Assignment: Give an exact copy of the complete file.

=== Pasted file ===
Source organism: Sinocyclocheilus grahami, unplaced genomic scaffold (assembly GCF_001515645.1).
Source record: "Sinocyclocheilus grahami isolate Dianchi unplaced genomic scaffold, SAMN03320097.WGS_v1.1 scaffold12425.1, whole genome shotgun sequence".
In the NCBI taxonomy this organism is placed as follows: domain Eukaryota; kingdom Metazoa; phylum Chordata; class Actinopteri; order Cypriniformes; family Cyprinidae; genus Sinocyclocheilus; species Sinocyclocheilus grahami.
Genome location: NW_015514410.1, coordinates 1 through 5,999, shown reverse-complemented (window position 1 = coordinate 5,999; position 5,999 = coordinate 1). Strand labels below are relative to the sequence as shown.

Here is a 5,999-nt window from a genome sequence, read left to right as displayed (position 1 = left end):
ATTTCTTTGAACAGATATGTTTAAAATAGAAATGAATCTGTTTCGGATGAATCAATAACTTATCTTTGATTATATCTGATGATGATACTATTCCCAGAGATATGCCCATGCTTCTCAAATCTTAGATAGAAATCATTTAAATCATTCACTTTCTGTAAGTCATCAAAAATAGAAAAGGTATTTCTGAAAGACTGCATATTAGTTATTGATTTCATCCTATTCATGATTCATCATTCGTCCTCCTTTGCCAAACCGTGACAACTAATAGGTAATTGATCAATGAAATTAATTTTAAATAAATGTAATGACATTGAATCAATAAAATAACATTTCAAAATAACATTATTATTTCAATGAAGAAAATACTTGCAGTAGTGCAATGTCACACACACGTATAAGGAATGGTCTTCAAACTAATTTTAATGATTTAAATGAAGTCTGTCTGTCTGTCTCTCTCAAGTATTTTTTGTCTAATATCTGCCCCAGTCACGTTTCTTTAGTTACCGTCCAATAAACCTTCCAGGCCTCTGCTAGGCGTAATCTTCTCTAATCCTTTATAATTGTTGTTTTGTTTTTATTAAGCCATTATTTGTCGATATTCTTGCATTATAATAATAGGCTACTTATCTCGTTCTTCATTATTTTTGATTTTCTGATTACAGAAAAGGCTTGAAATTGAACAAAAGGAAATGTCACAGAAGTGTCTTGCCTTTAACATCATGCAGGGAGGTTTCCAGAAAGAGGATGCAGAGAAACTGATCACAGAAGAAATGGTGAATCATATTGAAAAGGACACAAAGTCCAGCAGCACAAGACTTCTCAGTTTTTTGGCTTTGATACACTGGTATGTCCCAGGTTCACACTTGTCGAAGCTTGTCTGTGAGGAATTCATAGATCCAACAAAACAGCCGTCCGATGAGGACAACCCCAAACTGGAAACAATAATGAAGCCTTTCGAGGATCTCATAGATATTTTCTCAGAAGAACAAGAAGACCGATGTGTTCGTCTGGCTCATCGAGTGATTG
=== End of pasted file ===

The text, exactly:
Source organism: Sinocyclocheilus grahami, unplaced genomic scaffold (assembly GCF_001515645.1).
Source record: "Sinocyclocheilus grahami isolate Dianchi unplaced genomic scaffold, SAMN03320097.WGS_v1.1 scaffold12425.1, whole genome shotgun sequence".
In the NCBI taxonomy this organism is placed as follows: domain Eukaryota; kingdom Metazoa; phylum Chordata; class Actinopteri; order Cypriniformes; family Cyprinidae; genus Sinocyclocheilus; species Sinocyclocheilus grahami.
Genome location: NW_015514410.1, coordinates 1 through 5,999, shown reverse-complemented (window position 1 = coordinate 5,999; position 5,999 = coordinate 1). Strand labels below are relative to the sequence as shown.

Here is a 5,999-nt window from a genome sequence, read left to right as displayed (position 1 = left end):
ATTTCTTTGAACAGATATGTTTAAAATAGAAATGAATCTGTTTCGGATGAATCAATAACTTATCTTTGATTATATCTGATGATGATACTATTCCCAGAGATATGCCCATGCTTCTCAAATCTTAGATAGAAATCATTTAAATCATTCACTTTCTGTAAGTCATCAAAAATAGAAAAGGTATTTCTGAAAGACTGCATATTAGTTATTGATTTCATCCTATTCATGATTCATCATTCGTCCTCCTTTGCCAAACCGTGACAACTAATAGGTAATTGATCAATGAAATTAATTTTAAATAAATGTAATGACATTGAATCAATAAAATAACATTTCAAAATAACATTATTATTTCAATGAAGAAAATACTTGCAGTAGTGCAATGTCACACACACGTATAAGGAATGGTCTTCAAACTAATTTTAATGATTTAAATGAAGTCTGTCTGTCTGTCTCTCTCAAGTATTTTTTGTCTAATATCTGCCCCAGTCACGTTTCTTTAGTTACCGTCCAATAAACCTTCCAGGCCTCTGCTAGGCGTAATCTTCTCTAATCCTTTATAATTGTTGTTTTGTTTTTATTAAGCCATTATTTGTCGATATTCTTGCATTATAATAATAGGCTACTTATCTCGTTCTTCATTATTTTTGATTTTCTGATTACAGAAAAGGCTTGAAATTGAACAAAAGGAAATGTCACAGAAGTGTCTTGCCTTTAACATCATGCAGGGAGGTTTCCAGAAAGAGGATGCAGAGAAACTGATCACAGAAGAAATGGTGAATCATATTGAAAAGGACACAAAGTCCAGCAGCACAAGACTTCTCAGTTTTTTGGCTTTGATACACTGGTATGTCCCAGGTTCACACTTGTCGAAGCTTGTCTGTGAGGAATTCATAGATCCAACAAAACAGCCGTCCGATGAGGACAACCCCAAACTGGAAACAATAATGAAGCCTTTCGAGGATCTCATAGATATTTTCTCAGAAGAACAAGAAGACCGATGTGTTCGTCTGGCTCATCGAGTGATTG